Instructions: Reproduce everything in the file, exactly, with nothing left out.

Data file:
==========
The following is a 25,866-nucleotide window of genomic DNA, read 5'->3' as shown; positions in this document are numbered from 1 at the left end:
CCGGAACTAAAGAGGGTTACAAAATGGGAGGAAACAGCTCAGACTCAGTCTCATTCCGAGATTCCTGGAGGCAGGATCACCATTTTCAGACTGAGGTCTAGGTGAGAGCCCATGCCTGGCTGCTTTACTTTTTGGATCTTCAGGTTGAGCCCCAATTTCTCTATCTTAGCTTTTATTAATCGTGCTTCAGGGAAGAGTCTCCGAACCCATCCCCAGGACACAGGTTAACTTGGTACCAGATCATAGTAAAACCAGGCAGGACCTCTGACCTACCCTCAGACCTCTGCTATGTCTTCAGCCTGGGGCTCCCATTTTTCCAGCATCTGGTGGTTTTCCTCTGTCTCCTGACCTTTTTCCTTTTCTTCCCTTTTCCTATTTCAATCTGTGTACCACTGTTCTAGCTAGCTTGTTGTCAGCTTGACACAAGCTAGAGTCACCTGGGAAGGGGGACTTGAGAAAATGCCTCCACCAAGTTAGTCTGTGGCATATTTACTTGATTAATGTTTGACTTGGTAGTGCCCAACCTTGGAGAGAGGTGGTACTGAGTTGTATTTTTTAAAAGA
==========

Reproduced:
The following is a 25,866-nucleotide window of genomic DNA, read 5'->3' as shown; positions in this document are numbered from 1 at the left end:
CCGGAACTAAAGAGGGTTACAAAATGGGAGGAAACAGCTCAGACTCAGTCTCATTCCGAGATTCCTGGAGGCAGGATCACCATTTTCAGACTGAGGTCTAGGTGAGAGCCCATGCCTGGCTGCTTTACTTTTTGGATCTTCAGGTTGAGCCCCAATTTCTCTATCTTAGCTTTTATTAATCGTGCTTCAGGGAAGAGTCTCCGAACCCATCCCCAGGACACAGGTTAACTTGGTACCAGATCATAGTAAAACCAGGCAGGACCTCTGACCTACCCTCAGACCTCTGCTATGTCTTCAGCCTGGGGCTCCCATTTTTCCAGCATCTGGTGGTTTTCCTCTGTCTCCTGACCTTTTTCCTTTTCTTCCCTTTTCCTATTTCAATCTGTGTACCACTGTTCTAGCTAGCTTGTTGTCAGCTTGACACAAGCTAGAGTCACCTGGGAAGGGGGACTTGAGAAAATGCCTCCACCAAGTTAGTCTGTGGCATATTTACTTGATTAATGTTTGACTTGGTAGTGCCCAACCTTGGAGAGAGGTGGTACTGAGTTGTATTTTTTAAAAGA